For years, Mr. Zuma — as the leader of both the party and the nation — had relied on his party’s support to fend off opposition-led no-confidence votes in Parliament and damning rulings by the nation’s highest courts.

Mr. Zuma’s reversal in fortunes began in December, when his choice as party successor, Nkosazana Dlamini-Zuma, a veteran politician and his former wife, lost to Mr. Ramaphosa by a small margin.

Mr. Ramaphosa’s election was considered a victory for reformers inside the A.N.C. After his election, South Africa’s currency, the rand, and overall business confidence have risen.

In recent weeks, Mr. Ramaphosa’s supporters lobbied for Mr. Zuma’s early exit. They argued that Mr. Ramaphosa needed time before the 2019 elections to rebuild the party and woo back voters, especially in the urban black middle class.

Pushing back, Mr. Zuma’s followers said he should be allowed to complete his term. But the momentum was not in their favor, and other challenges, potentially embarrassing to both Mr. Zuma and the party, lay ahead.

Mr. Zuma faced possible corruption charges for an arms deal in the 1990s, before he was president, as well as possible impeachment proceedings stemming from another corruption case, related to the misuse of public funds for upgrades to his homestead.

Mr. Zuma’s resignation saved the A.N.C. from a potentially embarrassing confrontation in Parliament. It is almost certain that the party would have succeeded in passing the no-confidence vote, given its dominance in the legislative body.

But the spectacle of a party finally turning against a leader it had protected steadfastly for nearly nine years would have likely resulted in awkward verbal footwork by A.N.C. lawmakers and stinging attacks by a reinvigorated opposition.

The same A.N.C. lawmakers, who had until a couple of months ago always offered a full-throated defense of Mr. Zuma’s conduct in a series of scandals, would have been forced to proffer reasons to remove him in Parliament — exposing the party to charges of hypocrisy and expediency, and casting doubt on Mr. Ramaphosa’s pledge to reform it.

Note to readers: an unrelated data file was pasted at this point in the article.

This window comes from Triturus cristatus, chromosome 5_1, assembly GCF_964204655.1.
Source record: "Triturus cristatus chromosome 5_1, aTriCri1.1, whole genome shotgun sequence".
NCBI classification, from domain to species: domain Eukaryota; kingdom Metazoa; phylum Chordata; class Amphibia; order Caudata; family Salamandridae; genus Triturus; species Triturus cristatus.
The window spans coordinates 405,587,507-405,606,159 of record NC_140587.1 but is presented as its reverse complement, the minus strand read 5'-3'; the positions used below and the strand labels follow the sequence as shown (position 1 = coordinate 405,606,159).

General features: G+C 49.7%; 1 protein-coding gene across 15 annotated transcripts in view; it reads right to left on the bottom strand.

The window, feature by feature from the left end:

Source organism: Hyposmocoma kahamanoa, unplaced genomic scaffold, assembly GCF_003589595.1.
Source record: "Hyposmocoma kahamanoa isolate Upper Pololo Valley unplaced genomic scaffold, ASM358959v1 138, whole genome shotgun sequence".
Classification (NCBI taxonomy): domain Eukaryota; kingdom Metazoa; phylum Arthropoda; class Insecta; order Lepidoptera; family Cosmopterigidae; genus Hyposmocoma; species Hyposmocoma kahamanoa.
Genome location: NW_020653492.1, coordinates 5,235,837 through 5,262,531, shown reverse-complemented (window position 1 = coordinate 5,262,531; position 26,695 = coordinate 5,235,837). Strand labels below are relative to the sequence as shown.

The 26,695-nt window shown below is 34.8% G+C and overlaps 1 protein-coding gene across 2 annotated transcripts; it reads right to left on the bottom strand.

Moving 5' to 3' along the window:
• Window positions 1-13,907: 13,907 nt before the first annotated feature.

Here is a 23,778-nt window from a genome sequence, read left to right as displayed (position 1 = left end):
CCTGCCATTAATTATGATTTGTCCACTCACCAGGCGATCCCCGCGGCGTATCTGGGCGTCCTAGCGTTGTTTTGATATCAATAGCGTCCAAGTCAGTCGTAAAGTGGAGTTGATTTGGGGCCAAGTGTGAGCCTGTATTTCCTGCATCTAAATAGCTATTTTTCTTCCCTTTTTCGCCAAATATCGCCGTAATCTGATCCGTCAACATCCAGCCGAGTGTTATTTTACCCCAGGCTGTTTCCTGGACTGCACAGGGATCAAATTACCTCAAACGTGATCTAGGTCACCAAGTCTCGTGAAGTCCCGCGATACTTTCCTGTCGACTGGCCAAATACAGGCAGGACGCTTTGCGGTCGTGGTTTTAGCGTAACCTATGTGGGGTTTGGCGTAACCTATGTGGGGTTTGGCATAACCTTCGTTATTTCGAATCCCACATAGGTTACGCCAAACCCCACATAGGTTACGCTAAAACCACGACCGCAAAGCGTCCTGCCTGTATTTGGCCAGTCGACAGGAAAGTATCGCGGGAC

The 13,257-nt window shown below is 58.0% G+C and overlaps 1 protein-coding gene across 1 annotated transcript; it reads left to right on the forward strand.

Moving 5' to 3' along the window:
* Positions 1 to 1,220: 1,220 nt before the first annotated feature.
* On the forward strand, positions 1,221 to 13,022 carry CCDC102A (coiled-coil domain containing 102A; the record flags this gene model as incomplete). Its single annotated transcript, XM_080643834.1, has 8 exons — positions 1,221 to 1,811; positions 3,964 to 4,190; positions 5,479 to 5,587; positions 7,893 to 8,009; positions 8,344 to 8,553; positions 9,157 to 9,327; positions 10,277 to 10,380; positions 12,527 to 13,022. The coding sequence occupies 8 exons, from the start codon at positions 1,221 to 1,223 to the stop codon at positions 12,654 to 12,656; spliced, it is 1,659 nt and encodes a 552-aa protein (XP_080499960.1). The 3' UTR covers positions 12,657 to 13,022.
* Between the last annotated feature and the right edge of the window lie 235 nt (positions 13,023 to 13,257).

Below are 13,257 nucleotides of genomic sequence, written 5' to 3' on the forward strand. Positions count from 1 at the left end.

The A.N.C.’s difficult position was on clear display on Tuesday. At a news conference at its headquarters in Johannesburg, Ace Magashule — who is third in the party’s hierarchy and has traditionally acted as its spokesman — struggled to explain why the party was asking for Mr. Zuma’s resignation.

Mr. Magashule said the corruption accusations against the president had played no role, saying, “We did not take these decisions because Comrade Jacob Zuma has done anything wrong.”

Mr. Magashule’s remarks suggested the party might be reluctant to deal head-on with the culture of corruption that was endemic under Mr. Zuma — and also that it was concerned about its success in future elections.

In the 2016 local elections, the A.N.C. lost control over the nation’s biggest cities after it was deserted by traditional supporters disillusioned by Mr. Zuma’s conduct; some party officials have since warned that it might face a similar fate in national elections in 2019.
But party leaders did not explain, as Mr. Zuma himself pointed out in the television interview, why they had loyally backed him until two months ago and were now demanding his resignation. What had changed, beyond the fact that there was now a new A.N.C. leader who wanted him out?

“Nobody’s saying what I’ve done,” Mr. Zuma said in his television interview.

SOURCE: New York Times


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Uhuru Kenyatta Orders Top Officials To Take Lie-detector Tests In Corruption Crackdown



Kenyan President Uhuru Kenyatta is ordering procurement officials in government offices to undergo lie-detector tests as part of a corruption crackdown following a series of scandals.

Kenyatta’s announcement Friday comes after nearly 9 billion Kenya shillings ( $90 million) vanished from the National Youth Service, a government agency that provides training opportunities for young people.

It later emerged that the funds were allegedly stolen through fake invoices for services that were never rendered. Dozens of people have been arrested and are facing charges over the alleged theft.

Kenyatta said people running government institutions will undergo the new tests to safeguard against “selfishness and greed.”

“All heads of procurement and accounts in government ministries, departments, agencies and parastatals will undergo fresh vetting including polygraph testing, to determine their integrity and suitability,” he said.

The tests will be concluded before the start of the next financial year, and those who fail will be suspended, he said. The government’s financial year starts in July.

“You will hear of other tougher actions in the days to come,” Kenyatta said.